Hospital groups are growing more concerned about white bagging—the payer practice of requiring them to obtain specialty drugs, often for cancer treatment, from the payer's chosen specialty pharmacies. | Shutterstock

Hospital Groups Want FDA to Curtail Specialty Drug White Bagging

The American Hospital Association (AHA) and ASHP (the American Society of Health-System Pharmacists) want the U.S. Food and Drug Administration (FDA) to “take appropriate action” against white bagging—the health care payer requirement that hospitals obtain specialty drugs for insured patients from the payer’s chosen specialty pharmacy or pharmacies, not from the hospital’s in-house or contract specialty pharmacies.

White bagging jeopardizes patient safety and compromises prescription drug supply chain security, AHA and ASHP told FDA Acting Administrator Janet Woodcock in a recent letter. While not mentioned in the letter, white bagging also deprives hospitals of 340B revenue, because the payer’s chosen specialty pharmacy is the drug’s buyer, not the hospital. The practice takes away a 340B hospital’s ability to buy specialty drugs at a discount and bill payers at a rate above acquisition cost. The targeted drugs often are for outpatient cancer treatment, and the margins for 340B hospitals can be significant.

The payer presumably spends less, because it likely reimburses its chosen specialty pharmacy less than what it pays hospitals for 340B purchased drugs. 340B hospitals say not being able to buy and bill 340B purchased drugs deprives them of revenue to stretch resources, cover the cost of uncompensated or unreimbursed care, or in the case of rural hospitals, keep their doors open.

Anthem Blue Cross Blue Shield and UnitedHealthcare are among the payers expanding white bagging.

In eight of the 14 states in which Anthem does business, it has designated, or is in the process of designating, CVS Specialty as hospitals’ sole source of obtaining select specialty medications administered in the outpatient setting and covered under the insured patient’s medical benefit.

“Providers should continue to submit for administration of the medication, but not bill for the medication itself,” Anthem told California providers in June 2020. “CVS Specialty will bill us, and we will pay them directly. If specialty medications are obtained through other pharmacies, the claim will be denied.”

Anthem rolled out the same policy in New York (effective Jan. 1), Georgia (March 1), and Indiana (April 1), and will implement it in Colorado, New Hampshire, Ohio (June 1), and Wisconsin (July 1).

Starting June 7, at least five of UnitedHealthcare’s commercial plans will require “outpatient hospitals” to obtain 12 oncology care supportive medications from its contracted specialty pharmacy providers. Some of its commercial plans already have the same policy for other specialty medications.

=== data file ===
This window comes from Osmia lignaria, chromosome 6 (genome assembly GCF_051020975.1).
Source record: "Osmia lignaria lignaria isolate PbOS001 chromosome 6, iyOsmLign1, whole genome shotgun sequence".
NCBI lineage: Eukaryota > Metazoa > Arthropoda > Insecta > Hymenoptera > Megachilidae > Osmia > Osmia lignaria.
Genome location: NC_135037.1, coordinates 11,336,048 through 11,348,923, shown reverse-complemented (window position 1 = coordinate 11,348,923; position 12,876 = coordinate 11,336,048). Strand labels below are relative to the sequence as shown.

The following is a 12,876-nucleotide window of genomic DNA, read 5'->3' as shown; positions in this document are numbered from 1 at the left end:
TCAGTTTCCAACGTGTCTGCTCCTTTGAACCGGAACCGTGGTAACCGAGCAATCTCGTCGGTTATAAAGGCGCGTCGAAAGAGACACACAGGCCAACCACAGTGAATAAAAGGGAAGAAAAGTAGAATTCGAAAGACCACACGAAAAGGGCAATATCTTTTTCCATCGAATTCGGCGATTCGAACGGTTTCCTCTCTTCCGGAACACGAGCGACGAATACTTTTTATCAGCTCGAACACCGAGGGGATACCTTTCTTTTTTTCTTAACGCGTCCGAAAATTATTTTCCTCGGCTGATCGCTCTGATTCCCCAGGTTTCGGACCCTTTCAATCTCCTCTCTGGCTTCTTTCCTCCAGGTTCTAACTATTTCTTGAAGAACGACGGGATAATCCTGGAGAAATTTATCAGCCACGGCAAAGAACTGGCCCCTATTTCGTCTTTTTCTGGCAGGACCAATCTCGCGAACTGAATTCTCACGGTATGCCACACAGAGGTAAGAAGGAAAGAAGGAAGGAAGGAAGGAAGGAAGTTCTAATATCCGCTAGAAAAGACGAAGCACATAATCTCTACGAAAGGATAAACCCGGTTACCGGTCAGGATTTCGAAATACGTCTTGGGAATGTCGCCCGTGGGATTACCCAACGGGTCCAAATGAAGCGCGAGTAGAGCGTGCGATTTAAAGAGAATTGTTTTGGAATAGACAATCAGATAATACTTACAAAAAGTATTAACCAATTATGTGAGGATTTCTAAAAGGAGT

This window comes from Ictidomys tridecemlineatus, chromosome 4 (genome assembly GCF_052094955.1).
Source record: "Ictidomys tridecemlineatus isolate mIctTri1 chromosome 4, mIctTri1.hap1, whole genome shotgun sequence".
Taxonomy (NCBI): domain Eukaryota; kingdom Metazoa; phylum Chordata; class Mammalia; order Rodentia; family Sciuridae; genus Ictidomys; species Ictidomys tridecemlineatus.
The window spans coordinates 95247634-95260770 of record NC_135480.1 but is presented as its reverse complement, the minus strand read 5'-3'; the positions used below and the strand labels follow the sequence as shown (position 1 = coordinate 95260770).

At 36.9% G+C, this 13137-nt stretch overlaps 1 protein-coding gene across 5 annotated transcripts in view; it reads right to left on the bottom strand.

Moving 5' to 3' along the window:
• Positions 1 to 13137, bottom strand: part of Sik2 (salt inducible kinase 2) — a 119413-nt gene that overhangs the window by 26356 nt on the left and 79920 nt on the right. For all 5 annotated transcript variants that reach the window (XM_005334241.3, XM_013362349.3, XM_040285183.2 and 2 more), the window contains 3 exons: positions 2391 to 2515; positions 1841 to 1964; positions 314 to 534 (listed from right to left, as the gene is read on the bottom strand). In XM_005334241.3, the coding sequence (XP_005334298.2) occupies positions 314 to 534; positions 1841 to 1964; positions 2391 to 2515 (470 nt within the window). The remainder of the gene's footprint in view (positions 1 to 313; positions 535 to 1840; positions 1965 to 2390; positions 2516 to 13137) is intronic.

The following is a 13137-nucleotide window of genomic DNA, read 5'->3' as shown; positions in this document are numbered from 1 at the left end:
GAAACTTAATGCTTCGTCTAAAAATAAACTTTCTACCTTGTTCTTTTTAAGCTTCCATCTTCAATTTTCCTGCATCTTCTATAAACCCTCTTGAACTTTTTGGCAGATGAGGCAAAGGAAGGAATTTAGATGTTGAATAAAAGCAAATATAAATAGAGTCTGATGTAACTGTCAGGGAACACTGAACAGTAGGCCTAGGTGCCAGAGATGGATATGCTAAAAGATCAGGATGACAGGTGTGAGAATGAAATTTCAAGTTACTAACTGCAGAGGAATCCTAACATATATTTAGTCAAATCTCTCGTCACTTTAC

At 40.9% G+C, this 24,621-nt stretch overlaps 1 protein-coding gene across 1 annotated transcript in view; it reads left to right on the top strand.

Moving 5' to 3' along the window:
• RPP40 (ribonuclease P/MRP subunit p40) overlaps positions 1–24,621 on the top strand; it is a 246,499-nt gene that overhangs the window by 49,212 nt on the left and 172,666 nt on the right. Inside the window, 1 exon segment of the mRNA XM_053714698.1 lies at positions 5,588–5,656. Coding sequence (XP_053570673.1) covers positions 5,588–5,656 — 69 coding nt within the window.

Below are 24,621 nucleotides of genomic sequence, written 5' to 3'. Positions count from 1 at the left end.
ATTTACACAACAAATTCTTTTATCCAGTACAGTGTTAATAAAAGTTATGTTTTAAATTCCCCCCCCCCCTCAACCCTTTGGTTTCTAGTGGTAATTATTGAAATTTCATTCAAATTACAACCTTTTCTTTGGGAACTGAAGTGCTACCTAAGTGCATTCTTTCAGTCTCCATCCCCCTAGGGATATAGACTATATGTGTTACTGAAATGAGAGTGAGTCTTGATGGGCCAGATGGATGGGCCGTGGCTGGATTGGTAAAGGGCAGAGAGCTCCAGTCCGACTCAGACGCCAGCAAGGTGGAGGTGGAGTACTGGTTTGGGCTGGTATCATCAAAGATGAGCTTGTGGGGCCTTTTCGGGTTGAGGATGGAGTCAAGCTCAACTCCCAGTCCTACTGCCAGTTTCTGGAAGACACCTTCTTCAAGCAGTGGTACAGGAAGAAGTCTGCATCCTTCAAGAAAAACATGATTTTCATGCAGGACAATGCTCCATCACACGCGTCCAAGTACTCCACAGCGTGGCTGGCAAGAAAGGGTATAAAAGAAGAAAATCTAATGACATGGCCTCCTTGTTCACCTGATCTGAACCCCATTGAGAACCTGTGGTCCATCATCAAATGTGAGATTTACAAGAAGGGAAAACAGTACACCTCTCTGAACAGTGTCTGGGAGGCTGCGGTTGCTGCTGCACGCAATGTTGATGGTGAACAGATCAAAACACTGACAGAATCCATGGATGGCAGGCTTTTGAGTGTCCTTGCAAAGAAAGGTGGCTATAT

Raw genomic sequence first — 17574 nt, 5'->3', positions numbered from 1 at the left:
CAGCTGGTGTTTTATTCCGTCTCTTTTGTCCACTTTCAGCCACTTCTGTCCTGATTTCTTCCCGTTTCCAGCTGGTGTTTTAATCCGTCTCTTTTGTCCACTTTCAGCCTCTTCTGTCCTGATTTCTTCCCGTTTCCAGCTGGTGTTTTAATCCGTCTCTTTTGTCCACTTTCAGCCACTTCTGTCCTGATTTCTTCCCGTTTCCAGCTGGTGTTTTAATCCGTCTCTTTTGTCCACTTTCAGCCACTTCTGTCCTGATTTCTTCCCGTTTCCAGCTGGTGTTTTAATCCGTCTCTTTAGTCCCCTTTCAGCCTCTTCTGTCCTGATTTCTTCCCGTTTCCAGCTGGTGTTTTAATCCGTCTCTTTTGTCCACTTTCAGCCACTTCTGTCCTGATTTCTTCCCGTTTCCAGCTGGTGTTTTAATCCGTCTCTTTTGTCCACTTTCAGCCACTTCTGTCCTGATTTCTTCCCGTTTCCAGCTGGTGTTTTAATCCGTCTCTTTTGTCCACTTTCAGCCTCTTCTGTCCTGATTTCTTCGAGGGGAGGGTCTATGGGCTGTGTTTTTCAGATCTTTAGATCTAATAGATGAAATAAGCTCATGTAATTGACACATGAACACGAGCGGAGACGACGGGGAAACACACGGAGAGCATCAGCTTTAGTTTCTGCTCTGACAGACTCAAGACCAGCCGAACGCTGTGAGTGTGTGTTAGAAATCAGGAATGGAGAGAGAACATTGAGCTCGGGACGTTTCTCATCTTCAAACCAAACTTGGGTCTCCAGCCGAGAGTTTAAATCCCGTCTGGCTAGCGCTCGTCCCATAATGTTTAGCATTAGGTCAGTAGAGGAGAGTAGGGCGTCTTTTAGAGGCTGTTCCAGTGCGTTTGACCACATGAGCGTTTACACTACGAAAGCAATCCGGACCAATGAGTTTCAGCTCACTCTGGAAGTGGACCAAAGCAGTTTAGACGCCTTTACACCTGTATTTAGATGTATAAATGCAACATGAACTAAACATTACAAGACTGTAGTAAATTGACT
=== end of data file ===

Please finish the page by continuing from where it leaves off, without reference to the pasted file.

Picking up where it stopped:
A UnitedHealthcare website post about its new policy for oncology medications says, “The specialty pharmacy will bill UnitedHealthcare directly for the medication under the member’s medical benefit,” and, “Hospitals may only seek reimbursement from UnitedHealthcare for administration of the medication and not for the medication itself.”

“Any white bagging policy that would apply to a 340B drug would potentially pull any 340B  revenue away from the hospital,” said AHA Senior Associate Director of Policy Mark Howell. “But the bigger issues are patient safety, supply chain issues, and the ability to make sure you have the right amount of drug for the right patient at the right time.”

ASHP Vice President of Government Relations Tom Kraus echoed Howell.

“The most concerning impact is on patient safety,” Kraus said. “We need to start there.”

“Payers are imposing their specialty pharmacies on health systems trying to provide coordinated patient care,” Kraus said. “It flies in the face of all the efforts the FDA has been making to improve the security of the drug supply chain. This says, you cannot have a coordinated system of patient care, in which a physician at a hospital identifies a needed drug, it comes from a known source at that hospital, and it is administered at that hospital.”

“Are they doing this specifically to undermine the 340B program?” Kraus asked. “I don’t know. But functionally, yes, they are undermining the 340B program.”

“A 340B entity would normally dispense these drugs from its own pharmacy, have the benefit of the 340B discount, get paid for that drug, and use that markup to supplement patient care in that facility. That’s the whole point of the 340B program,” Kraus said. “What they’re doing is, they’re sucking drug volume out of hospitals. This totally removes the value of the 340B program for that safety net hospital to supplement patient care.”

Editor at Large | Website | + posts